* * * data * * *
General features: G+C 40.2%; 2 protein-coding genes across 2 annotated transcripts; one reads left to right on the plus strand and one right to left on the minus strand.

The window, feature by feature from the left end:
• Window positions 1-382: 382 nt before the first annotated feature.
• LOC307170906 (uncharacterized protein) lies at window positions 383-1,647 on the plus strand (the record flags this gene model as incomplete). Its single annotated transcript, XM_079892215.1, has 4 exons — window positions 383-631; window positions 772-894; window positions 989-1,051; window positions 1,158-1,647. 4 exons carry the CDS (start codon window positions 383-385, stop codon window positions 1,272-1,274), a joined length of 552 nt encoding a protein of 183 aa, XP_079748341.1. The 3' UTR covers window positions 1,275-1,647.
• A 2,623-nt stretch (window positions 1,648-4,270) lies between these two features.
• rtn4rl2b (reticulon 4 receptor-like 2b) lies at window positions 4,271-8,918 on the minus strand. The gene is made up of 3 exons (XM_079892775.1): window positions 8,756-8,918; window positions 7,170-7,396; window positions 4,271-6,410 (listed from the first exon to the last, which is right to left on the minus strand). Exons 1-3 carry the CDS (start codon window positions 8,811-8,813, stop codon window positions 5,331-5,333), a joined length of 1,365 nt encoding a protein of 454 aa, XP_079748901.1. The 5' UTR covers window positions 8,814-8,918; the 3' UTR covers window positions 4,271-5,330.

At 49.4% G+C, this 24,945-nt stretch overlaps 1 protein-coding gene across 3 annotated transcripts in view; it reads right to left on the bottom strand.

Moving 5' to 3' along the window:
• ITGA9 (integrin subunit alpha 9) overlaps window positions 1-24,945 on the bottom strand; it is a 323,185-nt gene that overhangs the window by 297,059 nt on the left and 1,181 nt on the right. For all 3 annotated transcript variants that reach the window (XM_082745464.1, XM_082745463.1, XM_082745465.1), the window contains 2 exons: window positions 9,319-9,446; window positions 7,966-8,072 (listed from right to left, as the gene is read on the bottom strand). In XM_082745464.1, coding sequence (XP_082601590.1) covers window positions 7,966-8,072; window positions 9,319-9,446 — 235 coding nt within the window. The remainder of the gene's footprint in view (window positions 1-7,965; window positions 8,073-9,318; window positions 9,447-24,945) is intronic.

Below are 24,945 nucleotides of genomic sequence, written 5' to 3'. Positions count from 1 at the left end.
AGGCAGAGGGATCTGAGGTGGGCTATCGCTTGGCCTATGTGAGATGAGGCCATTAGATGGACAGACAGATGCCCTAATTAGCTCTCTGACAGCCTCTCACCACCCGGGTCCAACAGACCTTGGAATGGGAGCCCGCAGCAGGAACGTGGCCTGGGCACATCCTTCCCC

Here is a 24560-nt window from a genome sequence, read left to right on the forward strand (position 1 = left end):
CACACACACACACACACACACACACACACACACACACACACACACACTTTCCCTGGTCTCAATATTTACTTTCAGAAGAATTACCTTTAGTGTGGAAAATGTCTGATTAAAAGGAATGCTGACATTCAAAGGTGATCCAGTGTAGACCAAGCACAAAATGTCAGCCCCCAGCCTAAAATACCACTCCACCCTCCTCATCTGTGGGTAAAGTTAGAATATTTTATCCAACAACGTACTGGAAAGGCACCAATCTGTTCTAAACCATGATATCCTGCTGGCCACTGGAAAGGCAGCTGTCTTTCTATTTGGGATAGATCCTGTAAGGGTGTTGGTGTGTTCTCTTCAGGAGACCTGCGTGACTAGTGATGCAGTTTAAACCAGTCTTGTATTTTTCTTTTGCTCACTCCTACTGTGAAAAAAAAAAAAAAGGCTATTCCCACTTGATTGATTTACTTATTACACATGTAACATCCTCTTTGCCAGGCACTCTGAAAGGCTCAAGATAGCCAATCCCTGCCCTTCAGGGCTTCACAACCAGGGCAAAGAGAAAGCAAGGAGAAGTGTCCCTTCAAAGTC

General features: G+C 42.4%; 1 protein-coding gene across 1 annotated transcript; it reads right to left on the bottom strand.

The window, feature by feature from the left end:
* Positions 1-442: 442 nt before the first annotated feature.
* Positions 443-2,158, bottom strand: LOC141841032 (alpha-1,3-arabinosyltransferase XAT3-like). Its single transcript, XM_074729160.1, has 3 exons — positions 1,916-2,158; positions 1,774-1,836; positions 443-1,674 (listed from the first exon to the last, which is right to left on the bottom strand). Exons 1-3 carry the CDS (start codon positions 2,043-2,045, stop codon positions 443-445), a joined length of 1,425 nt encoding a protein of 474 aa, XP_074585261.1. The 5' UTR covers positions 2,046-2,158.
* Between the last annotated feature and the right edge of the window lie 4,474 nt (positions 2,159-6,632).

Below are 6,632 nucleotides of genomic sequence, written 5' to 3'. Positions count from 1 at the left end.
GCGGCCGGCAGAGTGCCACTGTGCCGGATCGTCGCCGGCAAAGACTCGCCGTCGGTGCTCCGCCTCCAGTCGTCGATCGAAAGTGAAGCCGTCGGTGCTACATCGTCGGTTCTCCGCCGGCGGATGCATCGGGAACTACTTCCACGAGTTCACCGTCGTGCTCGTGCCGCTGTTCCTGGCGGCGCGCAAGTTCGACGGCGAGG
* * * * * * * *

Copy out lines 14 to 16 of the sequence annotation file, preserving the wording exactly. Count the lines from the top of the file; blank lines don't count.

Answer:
General features: G+C 42.4%; 1 protein-coding gene across 1 annotated transcript; it reads right to left on the bottom strand.

The window, feature by feature from the left end:
* Positions 1-442: 442 nt before the first annotated feature.